Last Days.

I mean, talk about a yawn-fest. Last Days is one of the most dull and uninteresting films I have ever seen. I’m familiar with Van Sant’s style so I was prepared for long scenes of “not much really happening” but Last Days takes this to an unbearable level. This is Gus Van Sant’s depiction of the final days of musician Kurt Cobain. He was unable to get the rights to Cobain’s story so here our protagonist is called Blake. The film revolves around Blake’s isolation from reality and his attempts to separate himself from the world, hiding from anyone who comes to find him. Blake is played by the usually riveting Michael Pitt, an actor I thought I could like in anything. After being mesmerised by his performances in John Cameron Mitchell’s Hedwig and the Angry Inch, and Michael Haneke’s remake of his own Austrian film Funny Games, I was sure Pitt could do no wrong. That was back in the good old days, two weeks ago, when I hadn’t wasted one hundred minutes of my life on Gus Van Sant’s most pretentious drivel. Last Days truly is the definition of ‘hideous self-indulgence’.

Van Sant has made other films, that I have enjoyed, in which we watch people simply wandering around. Elephant is one of my favourite contemporary American art house pieces. I wasn’t waiting for an explanation from Last Days, or for the characters to have sudden revelations, I was fully aware that Van Sant wouldn’t provide such things. Last Days didn’t seem to have anything interesting to say. In fact, it didn’t have anything to say at all. It is difficult to even applaud the technical elements of the film which are so basic and predictable. I still can’t grasp why it is that I hated this film so much. Perhaps I’m mostly angry with myself. I’m infuriated that I kept watching beyond the first ten minutes, clinging to a strand of hope that it might start to improve. Last Days, in all its monotonous arrogance, has succeeded in one area – it has successfully destroyed my personal belief that every film is worth seeing at least once.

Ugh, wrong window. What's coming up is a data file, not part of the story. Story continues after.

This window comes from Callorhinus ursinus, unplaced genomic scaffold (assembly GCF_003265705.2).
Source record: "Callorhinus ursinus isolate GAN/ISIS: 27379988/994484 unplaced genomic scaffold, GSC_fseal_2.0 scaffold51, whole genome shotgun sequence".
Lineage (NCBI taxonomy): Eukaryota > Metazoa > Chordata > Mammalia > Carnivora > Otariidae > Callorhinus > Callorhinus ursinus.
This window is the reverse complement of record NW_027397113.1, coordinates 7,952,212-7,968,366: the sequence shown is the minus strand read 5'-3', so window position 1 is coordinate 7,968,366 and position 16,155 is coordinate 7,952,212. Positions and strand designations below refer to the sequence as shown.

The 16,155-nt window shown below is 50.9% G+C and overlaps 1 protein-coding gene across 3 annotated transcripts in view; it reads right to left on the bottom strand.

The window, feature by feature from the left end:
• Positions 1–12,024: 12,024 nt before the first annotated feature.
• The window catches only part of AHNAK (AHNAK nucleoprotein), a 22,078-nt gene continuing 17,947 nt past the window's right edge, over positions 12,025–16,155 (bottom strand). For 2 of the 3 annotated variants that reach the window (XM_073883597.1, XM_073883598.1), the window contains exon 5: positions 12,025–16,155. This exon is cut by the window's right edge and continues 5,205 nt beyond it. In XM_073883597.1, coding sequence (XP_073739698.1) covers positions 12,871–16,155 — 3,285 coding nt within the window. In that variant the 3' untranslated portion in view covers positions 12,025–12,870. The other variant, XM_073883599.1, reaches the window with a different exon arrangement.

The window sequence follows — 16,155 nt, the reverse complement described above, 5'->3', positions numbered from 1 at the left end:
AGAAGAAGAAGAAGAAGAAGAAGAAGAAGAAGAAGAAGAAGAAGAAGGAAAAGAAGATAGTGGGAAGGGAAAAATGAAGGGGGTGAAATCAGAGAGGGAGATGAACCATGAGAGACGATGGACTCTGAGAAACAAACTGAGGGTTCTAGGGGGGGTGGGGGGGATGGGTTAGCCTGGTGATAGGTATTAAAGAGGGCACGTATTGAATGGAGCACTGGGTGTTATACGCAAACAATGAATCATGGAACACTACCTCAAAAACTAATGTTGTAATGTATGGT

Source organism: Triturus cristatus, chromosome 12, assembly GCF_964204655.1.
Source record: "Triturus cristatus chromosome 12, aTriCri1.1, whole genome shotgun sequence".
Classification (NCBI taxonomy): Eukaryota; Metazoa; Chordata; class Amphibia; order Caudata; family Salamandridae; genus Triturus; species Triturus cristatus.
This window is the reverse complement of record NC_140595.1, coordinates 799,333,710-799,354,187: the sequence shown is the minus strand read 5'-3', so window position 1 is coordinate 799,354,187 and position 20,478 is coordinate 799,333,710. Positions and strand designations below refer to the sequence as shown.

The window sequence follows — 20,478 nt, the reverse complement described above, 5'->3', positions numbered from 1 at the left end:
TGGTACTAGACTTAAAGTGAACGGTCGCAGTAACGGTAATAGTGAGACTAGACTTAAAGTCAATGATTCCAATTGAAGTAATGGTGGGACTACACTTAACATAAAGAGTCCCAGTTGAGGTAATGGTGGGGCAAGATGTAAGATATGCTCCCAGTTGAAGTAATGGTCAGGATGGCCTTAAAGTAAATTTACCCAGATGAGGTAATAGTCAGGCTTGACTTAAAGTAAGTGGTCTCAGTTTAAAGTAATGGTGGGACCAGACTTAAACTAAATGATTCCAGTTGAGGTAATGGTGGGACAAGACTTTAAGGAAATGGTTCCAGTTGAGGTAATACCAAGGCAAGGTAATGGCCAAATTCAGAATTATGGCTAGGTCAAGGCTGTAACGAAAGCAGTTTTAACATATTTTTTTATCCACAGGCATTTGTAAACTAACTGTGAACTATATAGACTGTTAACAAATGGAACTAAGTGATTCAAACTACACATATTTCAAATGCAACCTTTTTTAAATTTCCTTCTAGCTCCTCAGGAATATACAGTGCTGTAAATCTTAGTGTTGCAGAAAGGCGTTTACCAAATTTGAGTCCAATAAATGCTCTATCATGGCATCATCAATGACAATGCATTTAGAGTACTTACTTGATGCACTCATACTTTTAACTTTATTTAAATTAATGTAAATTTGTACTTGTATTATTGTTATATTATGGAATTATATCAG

Thanks for reading and let’s all keep supporting our beloved film industry.

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